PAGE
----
So, what are primitives? Simply put primitives are basic geometric entities such as points, lines and triangles.
You will be using thousands and thousands of these primitives to make your games, so it is important to know how they work. Before we get into specific primitive types, we need to talk about a few OpenGL functions that you will be using often for working with primitives. The first is
GL.Begin. The function has the following prototype:
void GL.Begin(PrimitiveType mode);
GL.Begin to tell OpenGL two things:
- That you are ready to start drawing
- The primitive type you want to draw
You specify the primitive type with the
PrimitiveType enum. It's values are:
- PrimitiveType.Points Individual points
- PrimitiveType.Lines Line segments composed of pairs of vertices
- PrimitiveType.LineStrip A series of connected lines
- PrimitiveType.LineLoop A closed loop of connected lines. The last segment is automatically created between the first and last vertices.
- PrimitiveType.Triangles Single triangles as a triplet of vertices. This is what you will use most often!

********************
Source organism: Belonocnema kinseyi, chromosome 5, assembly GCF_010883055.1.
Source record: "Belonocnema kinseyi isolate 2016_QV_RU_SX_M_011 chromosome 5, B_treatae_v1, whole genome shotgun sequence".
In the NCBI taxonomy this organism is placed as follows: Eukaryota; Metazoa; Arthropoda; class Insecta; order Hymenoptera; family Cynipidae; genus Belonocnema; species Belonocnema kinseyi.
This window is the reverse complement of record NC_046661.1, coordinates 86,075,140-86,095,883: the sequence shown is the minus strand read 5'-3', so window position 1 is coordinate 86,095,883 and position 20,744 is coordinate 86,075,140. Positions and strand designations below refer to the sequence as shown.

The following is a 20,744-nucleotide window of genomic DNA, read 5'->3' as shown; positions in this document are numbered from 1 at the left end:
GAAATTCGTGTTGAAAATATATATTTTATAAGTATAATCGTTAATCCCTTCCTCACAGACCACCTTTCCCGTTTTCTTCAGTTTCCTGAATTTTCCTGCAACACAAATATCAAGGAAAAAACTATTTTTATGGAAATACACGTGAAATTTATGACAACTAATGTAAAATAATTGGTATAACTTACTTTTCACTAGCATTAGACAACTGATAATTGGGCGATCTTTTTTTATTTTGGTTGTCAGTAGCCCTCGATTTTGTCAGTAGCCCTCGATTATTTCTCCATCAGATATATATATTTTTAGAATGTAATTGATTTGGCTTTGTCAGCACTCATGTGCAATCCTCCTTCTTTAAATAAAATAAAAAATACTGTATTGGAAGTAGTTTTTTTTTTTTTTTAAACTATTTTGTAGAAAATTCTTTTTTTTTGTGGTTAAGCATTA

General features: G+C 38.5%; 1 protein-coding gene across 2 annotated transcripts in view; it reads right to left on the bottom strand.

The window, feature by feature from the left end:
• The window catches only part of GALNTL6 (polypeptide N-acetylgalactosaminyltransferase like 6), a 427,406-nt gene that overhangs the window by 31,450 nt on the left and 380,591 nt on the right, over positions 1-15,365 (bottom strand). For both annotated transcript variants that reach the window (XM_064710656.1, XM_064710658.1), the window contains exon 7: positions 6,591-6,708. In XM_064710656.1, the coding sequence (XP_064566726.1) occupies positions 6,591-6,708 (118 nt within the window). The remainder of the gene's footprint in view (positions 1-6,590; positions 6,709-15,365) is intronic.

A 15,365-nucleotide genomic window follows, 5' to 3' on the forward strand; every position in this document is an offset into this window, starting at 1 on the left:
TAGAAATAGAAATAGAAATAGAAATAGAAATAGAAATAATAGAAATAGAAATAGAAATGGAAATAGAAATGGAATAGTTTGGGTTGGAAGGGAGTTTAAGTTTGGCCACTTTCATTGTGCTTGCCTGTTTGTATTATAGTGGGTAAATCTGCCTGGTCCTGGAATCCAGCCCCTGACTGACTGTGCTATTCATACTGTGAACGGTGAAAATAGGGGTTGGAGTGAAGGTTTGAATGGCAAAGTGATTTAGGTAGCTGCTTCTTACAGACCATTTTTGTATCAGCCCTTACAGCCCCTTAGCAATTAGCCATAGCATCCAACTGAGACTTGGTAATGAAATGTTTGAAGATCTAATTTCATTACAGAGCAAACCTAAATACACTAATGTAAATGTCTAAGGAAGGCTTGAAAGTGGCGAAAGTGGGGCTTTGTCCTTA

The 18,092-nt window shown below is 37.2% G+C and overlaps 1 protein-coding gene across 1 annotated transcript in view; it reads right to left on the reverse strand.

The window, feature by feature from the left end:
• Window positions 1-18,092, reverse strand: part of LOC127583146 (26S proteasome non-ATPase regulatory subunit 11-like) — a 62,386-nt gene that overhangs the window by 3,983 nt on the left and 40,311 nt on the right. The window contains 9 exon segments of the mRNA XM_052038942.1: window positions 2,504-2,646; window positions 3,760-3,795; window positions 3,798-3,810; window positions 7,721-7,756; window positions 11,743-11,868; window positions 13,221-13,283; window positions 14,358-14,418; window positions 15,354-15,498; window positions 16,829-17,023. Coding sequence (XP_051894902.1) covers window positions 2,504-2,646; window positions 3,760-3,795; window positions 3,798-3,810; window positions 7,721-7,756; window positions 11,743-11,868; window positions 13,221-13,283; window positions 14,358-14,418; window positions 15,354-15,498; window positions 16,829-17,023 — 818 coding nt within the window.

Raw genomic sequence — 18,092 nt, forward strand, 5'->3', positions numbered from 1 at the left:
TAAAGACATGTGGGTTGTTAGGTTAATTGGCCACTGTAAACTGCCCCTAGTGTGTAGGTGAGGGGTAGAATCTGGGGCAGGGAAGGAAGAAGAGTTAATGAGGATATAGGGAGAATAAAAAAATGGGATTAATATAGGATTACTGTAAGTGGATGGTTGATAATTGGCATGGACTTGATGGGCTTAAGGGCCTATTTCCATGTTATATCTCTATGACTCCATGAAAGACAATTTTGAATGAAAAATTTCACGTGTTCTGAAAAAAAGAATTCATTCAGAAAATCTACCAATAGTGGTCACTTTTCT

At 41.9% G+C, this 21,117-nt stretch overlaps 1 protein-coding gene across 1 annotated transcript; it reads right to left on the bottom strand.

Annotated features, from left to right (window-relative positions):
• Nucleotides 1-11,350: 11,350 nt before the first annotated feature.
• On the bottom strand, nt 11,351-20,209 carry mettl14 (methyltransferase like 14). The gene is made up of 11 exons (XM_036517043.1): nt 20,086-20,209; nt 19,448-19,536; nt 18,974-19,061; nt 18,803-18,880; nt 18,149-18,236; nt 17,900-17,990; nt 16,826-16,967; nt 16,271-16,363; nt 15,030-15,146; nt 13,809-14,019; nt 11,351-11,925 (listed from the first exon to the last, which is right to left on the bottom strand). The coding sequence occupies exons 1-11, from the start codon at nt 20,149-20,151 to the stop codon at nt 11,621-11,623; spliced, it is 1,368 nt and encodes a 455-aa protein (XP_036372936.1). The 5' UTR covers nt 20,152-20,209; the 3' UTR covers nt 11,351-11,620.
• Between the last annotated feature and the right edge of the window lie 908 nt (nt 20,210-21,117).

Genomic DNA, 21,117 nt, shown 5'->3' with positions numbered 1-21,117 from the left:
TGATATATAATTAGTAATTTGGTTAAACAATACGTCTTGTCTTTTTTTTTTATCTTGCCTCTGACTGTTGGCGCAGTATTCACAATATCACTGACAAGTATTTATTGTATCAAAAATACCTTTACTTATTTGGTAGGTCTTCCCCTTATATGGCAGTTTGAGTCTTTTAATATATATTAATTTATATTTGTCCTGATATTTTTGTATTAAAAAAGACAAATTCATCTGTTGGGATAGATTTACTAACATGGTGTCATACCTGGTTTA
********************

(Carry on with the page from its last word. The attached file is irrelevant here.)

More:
- PrimitiveType.TriangleStrip Series of connected triangles
- PrimitiveType.TriangleFan Triangle around a common, central vertex
- PrimitiveType.Quads A quadraletiral (Polygon with 4 vertices)
- PrimitiveType.QuadStrip A series of connected quadralatirals
- PrimitiveType.Polygon A convex polygon with an arbitrary number of vertices.
Here is an example of what each primitive would draw like:
Each call to
GL.Begin needs to be accompanied by a call to
GL.End, the signature of this function looks like:
GL.End tells OpenGL that you are done drawing the primitive you specified with
GL.End() blocks may not be nested.
Not all OpenGL functions can be used inside a Begin / End block. Calling an invalid function will generate a
InvalidOperation error and render nothing.
This is a list of valid functions that can be used between Begin and End:
Why do most of those functions end in an asterisk? Because they have multiple variations. Each variation has the asterisk replaced by a number, that number signifies how many arguments the function takes.
GL.Vertex has the following variations:
void GL.Vertex2(float, float); void GL.Vertex3(float, float, float); void GL.Vertex4(float, float, float, float)